Hamas and Hezbollah are militant, ideological parties with their own agendas. They favour the Palestinian cause and oppose Israel. They consider physical violence a legitimate weapon in waging their political struggles. They do not depend on America in pursuing their goals. In fact they have been getting along well in spite of intense American opposition to their aims and
modus operandi. They are said to receive some help from Iran but can probably do without it.
In any case, Iran cannot be dissuaded from helping them, if it is doing so, except as part of an overall settlement with America, which at this point is nowhere in sight. As things stand now, there is no apparent reason why Hamas and Hezbollah would want to listen to President Obama.
He cautioned fellow Americans against stereotyped images of Arabs and Muslims as retrogressive and violence-prone people, and he cautioned Arabs and Muslims against similarly incorrect images of America as a grasping and exploitative empire. His words of caution were entirely appropriate. But it should be noted also that images on each side are not made and sustained by government agencies as much as they are by vested interests and media barons, including those who own and control the ‘yellow press’. They thrive on the dramatic and scandalous, even if these are nothing more than fabrications or gossip. This is how they make money and they will see no reason to change their ways.
Images of the ‘common man’, on both sides, are also based on conventional wisdom, inherited prejudices and hearsay. Moreover, the common man prefers to blame outsiders for the failures of his own society. This relieves him of thinking, self-examination and analysis, all of which are agonising processes.
Talk with any number of Pakistanis and they will hold America responsible for all of their troubles. America, they will insist, wants to destabilise, even break up, Pakistan. You may argue that America has nothing to gain from Pakistan’s destabilisation. They will then contend that America disapproves of Pakistan because it is Muslim and, like all of the Judeo-Christian West, the US is an enemy of Islam.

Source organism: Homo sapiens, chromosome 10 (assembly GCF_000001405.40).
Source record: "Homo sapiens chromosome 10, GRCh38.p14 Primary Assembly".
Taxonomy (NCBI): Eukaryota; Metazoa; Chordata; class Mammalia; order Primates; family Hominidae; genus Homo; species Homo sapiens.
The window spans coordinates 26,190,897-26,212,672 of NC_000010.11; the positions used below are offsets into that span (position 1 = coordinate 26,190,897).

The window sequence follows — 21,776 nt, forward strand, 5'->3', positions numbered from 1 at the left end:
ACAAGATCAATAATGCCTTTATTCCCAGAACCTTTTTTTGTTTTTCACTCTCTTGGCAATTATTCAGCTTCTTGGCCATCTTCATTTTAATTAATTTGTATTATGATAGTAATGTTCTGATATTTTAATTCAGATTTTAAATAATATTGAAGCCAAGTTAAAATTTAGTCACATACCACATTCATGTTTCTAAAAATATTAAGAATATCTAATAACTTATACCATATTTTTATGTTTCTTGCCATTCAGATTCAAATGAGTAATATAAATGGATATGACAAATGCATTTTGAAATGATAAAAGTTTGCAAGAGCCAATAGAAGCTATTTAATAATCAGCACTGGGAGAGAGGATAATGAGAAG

President Obama’s mission of removing the mutual misperceptions of the American and Arab-Muslim peoples is doubtless noble. However, it is fraught with difficulties. But it does not follow that his endeavours will be in vain. The words and actions of an American president do have an impact on public opinion in other countries. It is possible that his Cairo address has already improved the Arab-Muslim attitudes towards America. In time, American perceptions of Arabs and Muslims may also become a bit friendlier.
It is true that the president does not control all of the opinion-makers, vested interests and their lobbies in America. But it is safe to assume that the chiefs of the American armed forces, intelligence agencies, diplomats and policy planners in the State Department, and those who manage the federal bureaucracy will listen to him and, within limits, carry out his policies. If these policies work well and bring advantages to the American people, even the media barons and hitherto sceptical politicians may begin to take a new, and perhaps more sympathetic, look at the Muslim world.The writer is professor emeritus at the University of Massachusetts.
By Anwar Syed, Dawn, 14 June 2009, <>
Obama and the world of Islam
President Barack Obama’s recent address at CairoUniversity has been received in the Muslim world with cautious optimism. The Iranian response is instructive. Basically it is that the speech will be treated as just so much rhetoric unless there is a change in the ground realities.
And by this the Iranians mean that they do not want the carrot method of Obama just as they did not want the stick method of Bush; that they will continue to act according to what they perceive is in their national interest.
The Arabs agree that President Obama has conceded that certain Israeli settlements are illegal and even that there should be two states — one for the Palestinians and the other for the Israelis. However, the US leader says in the same breath that his country’s relations with Israel will remain the same.
So, conclude the more cynical voices, there cannot be much real change. In Pakistan, while there is optimism, there is also a general sense of disappointment that there has been nothing regarding a solution to the Kashmir issue or any promise about stopping the drone attacks in the tribal areas.
Yet, every neutral person will concede in all fairness that this is a new voice from the White House. After years of Bush’s talking in terms of black and white, harking back to the visceral emotionalism of the Crusades and threatening the Muslim world this is a president who at least tries to find soothing words. It may be the beginning of a new relationship with the Muslim world and, even if it does not work in the end, it is worth welcoming.